State and federal agriculture departments, private consultants and industry service providers drive profitability programs in the red meat sector.
Driving adoption of research and best practice
MLA has increased the focus and investment in the Adoption program, which aims to increase industry prosperity through on-farm adoption of research and technology. The MLA Adoption Strategy, which is driven through the Cattle Council of Australia (CCA), details key areas of focus including:
Ensuring the all applied on-farm R&D projects have a pathway to adoption, ideally as part of the R&D project.
Adoption programs which are based on long-term practice change through support of implementation on-farm.
Building the capability of the advisory sector, which are the critical component to support producers and deliver adoption programs.
Identifying new methods to raise awareness and undertake training (e.g. online platforms).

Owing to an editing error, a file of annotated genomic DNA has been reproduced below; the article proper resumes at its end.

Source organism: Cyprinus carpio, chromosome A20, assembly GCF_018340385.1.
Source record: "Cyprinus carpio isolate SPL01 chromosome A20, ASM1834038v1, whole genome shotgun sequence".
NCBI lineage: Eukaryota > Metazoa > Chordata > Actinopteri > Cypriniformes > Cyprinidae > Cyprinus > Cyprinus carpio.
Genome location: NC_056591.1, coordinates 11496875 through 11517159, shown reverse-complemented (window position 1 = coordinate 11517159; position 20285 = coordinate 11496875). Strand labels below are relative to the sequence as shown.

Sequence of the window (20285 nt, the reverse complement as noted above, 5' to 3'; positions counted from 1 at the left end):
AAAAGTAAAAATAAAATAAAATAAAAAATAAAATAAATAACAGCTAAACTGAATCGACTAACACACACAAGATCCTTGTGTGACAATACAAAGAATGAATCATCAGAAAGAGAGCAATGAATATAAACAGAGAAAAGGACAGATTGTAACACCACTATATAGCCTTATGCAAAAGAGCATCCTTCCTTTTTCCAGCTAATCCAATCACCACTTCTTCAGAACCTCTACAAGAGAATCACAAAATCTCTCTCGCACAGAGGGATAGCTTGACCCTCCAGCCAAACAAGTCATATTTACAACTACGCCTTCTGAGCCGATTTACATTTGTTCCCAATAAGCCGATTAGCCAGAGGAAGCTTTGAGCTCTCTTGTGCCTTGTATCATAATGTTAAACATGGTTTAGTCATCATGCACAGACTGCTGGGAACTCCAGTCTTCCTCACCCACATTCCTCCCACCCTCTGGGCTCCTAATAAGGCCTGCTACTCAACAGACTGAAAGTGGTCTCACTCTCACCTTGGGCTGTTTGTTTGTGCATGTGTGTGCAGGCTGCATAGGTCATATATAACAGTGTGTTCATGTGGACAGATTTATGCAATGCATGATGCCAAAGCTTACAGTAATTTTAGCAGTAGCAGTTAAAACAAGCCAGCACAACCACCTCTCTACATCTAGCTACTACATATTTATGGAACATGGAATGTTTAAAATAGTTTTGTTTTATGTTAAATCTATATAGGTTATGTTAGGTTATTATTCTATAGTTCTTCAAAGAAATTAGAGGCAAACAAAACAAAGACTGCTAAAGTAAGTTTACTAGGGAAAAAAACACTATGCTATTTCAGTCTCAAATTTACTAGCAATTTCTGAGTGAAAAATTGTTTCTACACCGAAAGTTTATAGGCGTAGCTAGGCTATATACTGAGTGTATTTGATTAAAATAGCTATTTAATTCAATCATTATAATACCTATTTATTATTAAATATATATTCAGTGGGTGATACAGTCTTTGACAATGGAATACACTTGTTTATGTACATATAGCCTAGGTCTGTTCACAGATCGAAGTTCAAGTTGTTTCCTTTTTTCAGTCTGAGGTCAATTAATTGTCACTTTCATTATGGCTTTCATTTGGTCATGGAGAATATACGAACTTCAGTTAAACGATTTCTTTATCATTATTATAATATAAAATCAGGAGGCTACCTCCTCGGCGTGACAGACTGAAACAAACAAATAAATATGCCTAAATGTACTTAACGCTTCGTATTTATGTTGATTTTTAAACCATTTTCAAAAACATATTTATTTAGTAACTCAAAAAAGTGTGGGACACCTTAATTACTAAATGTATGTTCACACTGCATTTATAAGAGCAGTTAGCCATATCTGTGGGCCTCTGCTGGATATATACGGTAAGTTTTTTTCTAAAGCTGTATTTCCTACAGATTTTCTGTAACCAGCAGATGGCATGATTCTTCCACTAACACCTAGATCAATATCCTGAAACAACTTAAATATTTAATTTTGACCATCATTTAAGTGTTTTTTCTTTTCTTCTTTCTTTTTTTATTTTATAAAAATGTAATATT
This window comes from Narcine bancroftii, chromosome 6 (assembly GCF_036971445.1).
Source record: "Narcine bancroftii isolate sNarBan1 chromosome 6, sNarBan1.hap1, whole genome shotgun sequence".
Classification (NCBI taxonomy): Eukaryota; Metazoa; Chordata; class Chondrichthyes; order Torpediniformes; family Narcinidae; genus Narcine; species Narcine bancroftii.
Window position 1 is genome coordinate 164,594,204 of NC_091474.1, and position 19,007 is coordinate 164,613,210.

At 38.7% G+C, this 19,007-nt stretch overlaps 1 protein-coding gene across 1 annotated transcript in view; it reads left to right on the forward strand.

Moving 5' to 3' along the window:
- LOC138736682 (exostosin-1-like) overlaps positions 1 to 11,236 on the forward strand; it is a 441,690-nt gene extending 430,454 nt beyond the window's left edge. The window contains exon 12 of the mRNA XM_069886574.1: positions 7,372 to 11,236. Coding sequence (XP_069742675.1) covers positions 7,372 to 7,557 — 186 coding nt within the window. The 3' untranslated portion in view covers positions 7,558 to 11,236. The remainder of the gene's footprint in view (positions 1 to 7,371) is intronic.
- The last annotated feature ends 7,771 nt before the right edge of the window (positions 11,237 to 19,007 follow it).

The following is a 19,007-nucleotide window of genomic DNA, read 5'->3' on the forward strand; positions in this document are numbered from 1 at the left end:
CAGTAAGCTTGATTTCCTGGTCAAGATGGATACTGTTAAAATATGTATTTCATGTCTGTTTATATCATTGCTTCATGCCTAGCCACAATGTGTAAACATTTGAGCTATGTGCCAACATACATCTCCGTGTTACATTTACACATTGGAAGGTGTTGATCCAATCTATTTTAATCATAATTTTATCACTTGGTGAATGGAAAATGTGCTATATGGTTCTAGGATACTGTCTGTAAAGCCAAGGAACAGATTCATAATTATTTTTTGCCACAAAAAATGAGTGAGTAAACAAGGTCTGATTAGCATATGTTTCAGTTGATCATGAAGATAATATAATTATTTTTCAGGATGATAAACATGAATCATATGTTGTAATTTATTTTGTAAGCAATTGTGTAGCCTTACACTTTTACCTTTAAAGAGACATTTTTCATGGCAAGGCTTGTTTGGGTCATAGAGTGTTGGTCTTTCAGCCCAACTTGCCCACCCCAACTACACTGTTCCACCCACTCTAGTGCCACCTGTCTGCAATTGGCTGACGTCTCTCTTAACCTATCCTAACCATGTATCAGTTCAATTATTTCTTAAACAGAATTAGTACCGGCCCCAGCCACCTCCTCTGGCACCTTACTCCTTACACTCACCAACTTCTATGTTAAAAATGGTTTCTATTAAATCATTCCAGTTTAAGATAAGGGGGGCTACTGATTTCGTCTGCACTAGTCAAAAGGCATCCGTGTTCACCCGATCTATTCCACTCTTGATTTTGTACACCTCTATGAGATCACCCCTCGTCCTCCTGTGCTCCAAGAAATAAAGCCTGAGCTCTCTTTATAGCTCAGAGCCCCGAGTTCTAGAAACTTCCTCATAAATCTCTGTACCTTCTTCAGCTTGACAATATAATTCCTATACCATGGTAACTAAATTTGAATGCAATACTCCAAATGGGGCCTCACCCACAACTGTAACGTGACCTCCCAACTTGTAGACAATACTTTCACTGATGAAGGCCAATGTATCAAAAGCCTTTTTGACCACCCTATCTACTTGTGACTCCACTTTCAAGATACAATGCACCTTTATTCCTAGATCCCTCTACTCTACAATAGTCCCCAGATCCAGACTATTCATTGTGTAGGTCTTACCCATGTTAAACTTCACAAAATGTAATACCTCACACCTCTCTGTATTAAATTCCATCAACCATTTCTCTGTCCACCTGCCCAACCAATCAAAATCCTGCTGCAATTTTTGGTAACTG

Profitable Grazing Systems (PGS) is MLA’s long-term supported adoption program that matches producers who want to improve their business and bottom line with like-minded advisors. The adoption program boosts on-farm productivity and profitability by providing advice and training on topics like genetics and reproduction, feed base, managing people and business, or making the most of the value chain. PGS has been delivered to 54 groups of cattle, sheep and goat producers across Australia so far, reporting an average 39% increase in profit achieved from the pilot.
MLA’s Producer Demonstration Sites (PDS) is another long-term practice change program, which aims to increase adoption of practices and technologies that improve business profitability, productivity and sustainability. Examples for beef producers include PDS projects about post-weaning management strategies, pain relief, and implementing fixed-time AI and best practice reproduction management (e.g. Critical mating weights and Estimated Breeding Values).